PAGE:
The term “healthy” has grown to be pretty subjective. When you are constantly comparing your lifestyle to another person to decide if you are living healthily or not, then the parameters of what healthy means will constantly be on the move. For some, being healthy means eating at home a few times a week. For others, eating healthy means making sure that every meal includes a vegetable. And still there are some for whom being healthy means downing protein shakes on their way to the gym.
Perhaps the best way to describe being healthy is by defining what it means to live a healthy lifestyle. Your lifestyle refers to much more than the foods you sometimes eat. Your lifestyle is the way that you live your life on a day to day basis. It includes your dietary choices, yes, but it also includes the activity you engage in and the amount of sleep you get every night.
When it comes to finding ways to improve your health, the foods you eat and the level of activity you engage in are key. It takes 13 days to create a new habit. Once you get into the swing of it, keeping up with healthy eating and exercise habits wont become so much of a battle. The trick is getting started; and by taking baby steps, getting started is easier than ever.
Click next for tips and tricks for improving your fitness levels and overall health.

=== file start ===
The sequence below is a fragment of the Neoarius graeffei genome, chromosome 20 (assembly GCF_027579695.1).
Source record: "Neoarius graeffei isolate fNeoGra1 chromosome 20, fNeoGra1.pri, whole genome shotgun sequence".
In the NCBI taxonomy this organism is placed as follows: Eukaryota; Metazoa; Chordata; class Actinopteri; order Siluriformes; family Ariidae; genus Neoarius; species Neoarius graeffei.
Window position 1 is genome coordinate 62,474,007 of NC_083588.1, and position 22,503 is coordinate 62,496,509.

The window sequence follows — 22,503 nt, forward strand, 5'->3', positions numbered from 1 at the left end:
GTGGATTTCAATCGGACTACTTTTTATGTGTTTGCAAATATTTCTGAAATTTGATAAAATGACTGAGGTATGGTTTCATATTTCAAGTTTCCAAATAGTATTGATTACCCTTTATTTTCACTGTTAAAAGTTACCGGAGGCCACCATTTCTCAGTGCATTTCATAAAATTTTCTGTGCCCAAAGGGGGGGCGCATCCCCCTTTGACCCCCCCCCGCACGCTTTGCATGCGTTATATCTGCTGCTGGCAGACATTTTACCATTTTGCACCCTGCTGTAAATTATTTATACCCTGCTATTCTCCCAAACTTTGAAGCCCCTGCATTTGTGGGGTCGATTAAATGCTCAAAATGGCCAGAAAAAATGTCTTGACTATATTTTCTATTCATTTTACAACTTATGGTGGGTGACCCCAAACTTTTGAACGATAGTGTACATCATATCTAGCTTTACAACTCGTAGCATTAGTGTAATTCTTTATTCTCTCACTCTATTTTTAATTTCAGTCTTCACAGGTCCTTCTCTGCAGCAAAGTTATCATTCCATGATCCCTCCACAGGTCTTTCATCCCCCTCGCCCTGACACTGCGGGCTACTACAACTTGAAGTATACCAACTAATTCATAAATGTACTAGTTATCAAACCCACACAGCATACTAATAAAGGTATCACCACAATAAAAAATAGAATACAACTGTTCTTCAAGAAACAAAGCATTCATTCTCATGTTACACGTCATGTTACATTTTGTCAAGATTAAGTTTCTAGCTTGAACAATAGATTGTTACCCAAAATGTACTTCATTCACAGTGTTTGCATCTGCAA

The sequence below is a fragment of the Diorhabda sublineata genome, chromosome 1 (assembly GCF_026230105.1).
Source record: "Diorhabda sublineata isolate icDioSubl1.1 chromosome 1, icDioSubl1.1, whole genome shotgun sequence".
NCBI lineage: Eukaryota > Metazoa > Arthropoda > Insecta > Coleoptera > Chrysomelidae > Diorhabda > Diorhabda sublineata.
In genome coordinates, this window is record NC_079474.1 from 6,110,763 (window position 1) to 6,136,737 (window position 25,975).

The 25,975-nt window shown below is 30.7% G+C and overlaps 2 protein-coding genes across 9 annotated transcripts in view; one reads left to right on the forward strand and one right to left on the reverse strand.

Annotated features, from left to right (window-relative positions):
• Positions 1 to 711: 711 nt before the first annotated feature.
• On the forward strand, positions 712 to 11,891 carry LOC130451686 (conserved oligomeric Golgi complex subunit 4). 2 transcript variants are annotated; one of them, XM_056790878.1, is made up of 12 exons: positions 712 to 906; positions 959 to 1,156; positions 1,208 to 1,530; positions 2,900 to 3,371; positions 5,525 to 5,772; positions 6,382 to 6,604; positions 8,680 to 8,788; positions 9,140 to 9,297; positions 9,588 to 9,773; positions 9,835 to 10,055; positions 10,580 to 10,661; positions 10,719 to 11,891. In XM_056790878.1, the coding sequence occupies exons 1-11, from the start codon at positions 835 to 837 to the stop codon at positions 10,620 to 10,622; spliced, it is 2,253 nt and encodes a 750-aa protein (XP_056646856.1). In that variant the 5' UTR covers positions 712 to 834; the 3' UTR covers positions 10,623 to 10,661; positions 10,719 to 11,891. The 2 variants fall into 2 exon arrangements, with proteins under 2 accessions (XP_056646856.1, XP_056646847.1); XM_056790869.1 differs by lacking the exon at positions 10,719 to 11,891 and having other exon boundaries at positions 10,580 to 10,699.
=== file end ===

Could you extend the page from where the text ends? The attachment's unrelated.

The first thing to do when it comes to improving your health is to make changes in your diet. This doesn’t mean that you have to convert your entire diet over to kale and pine nuts–but it might mean cutting out some of the more popular processed, sugary and fat-filled items that you are eating on a regular basis.
Eating more leafy greens will help improve your health by adding more nutrients to your diet without adding a lot of calories. You don’t have to convert your diet over to salads to get more leafy greens. Add greens to your morning smoothie, saute them in olive oil to have with dinner or load your burger with greens to sneak more of them into the foods you already eat.
If you are going to eat sugar, make sure you are going for all natural sources of sugar. It is true that your body needs sugar to survive, but most of the foods we get sugar from are not healthy. Instead of going for processed sweets, opt for fruits and vegetables to satisfy your sweet tooth. If a piece of raw fruit isn’t doing it for you, then consider baking an apple or a pear to carmelize those sugars.
You may not realize it, but every person is supposed to have at least 64 ounces of water every day: that equals about eight glasses for the average person per day. While it is okay to get some of this from other beverages, at least half of your fluid intake should come from water. Drinking plenty of water will keep you hydrated and can even cut down on hunger.
Just like your body needs sugar, your body needs fat. There are healthy fats and there are not-so healthy fats, and the trick is to switch your fat intake to to the healthier sources. This includes unsaturated fats, which are found naturally in nuts, lean meats and fruits like avocado. Eating healthy fats will help you build muscle and protect your joints while helping to promote heart and brain health. Unhealthy fats are what promote weight gain, so avoid foods with saturated and trans fats–like processed sweets.